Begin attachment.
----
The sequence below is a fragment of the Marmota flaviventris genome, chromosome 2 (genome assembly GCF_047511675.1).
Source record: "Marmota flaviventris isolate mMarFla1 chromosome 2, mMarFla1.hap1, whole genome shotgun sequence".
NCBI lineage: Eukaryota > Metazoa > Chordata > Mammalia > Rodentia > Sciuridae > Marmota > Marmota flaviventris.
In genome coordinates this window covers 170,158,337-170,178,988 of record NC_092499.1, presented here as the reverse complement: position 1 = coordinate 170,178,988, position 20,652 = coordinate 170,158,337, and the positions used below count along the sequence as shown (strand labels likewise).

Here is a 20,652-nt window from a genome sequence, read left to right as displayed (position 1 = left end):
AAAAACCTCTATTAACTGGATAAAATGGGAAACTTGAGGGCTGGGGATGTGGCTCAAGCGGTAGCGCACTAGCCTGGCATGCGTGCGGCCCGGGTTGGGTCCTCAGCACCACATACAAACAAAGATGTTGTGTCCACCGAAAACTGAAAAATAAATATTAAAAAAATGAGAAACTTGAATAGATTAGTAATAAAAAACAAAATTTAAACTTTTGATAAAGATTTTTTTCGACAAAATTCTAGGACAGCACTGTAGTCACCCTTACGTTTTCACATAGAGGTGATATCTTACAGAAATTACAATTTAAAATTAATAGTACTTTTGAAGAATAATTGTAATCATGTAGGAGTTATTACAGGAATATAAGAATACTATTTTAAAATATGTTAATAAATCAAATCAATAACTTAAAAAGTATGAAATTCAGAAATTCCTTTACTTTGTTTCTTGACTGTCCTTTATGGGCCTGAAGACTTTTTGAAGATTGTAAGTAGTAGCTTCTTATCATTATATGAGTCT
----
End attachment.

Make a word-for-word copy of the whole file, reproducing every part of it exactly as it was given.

The sequence below is a fragment of the Marmota flaviventris genome, chromosome 2 (genome assembly GCF_047511675.1).
Source record: "Marmota flaviventris isolate mMarFla1 chromosome 2, mMarFla1.hap1, whole genome shotgun sequence".
NCBI lineage: Eukaryota > Metazoa > Chordata > Mammalia > Rodentia > Sciuridae > Marmota > Marmota flaviventris.
In genome coordinates this window covers 170,158,337-170,178,988 of record NC_092499.1, presented here as the reverse complement: position 1 = coordinate 170,178,988, position 20,652 = coordinate 170,158,337, and the positions used below count along the sequence as shown (strand labels likewise).

Here is a 20,652-nt window from a genome sequence, read left to right as displayed (position 1 = left end):
AAAAACCTCTATTAACTGGATAAAATGGGAAACTTGAGGGCTGGGGATGTGGCTCAAGCGGTAGCGCACTAGCCTGGCATGCGTGCGGCCCGGGTTGGGTCCTCAGCACCACATACAAACAAAGATGTTGTGTCCACCGAAAACTGAAAAATAAATATTAAAAAAATGAGAAACTTGAATAGATTAGTAATAAAAAACAAAATTTAAACTTTTGATAAAGATTTTTTTCGACAAAATTCTAGGACAGCACTGTAGTCACCCTTACGTTTTCACATAGAGGTGATATCTTACAGAAATTACAATTTAAAATTAATAGTACTTTTGAAGAATAATTGTAATCATGTAGGAGTTATTACAGGAATATAAGAATACTATTTTAAAATATGTTAATAAATCAAATCAATAACTTAAAAAGTATGAAATTCAGAAATTCCTTTACTTTGTTTCTTGACTGTCCTTTATGGGCCTGAAGACTTTTTGAAGATTGTAAGTAGTAGCTTCTTATCATTATATGAGTCT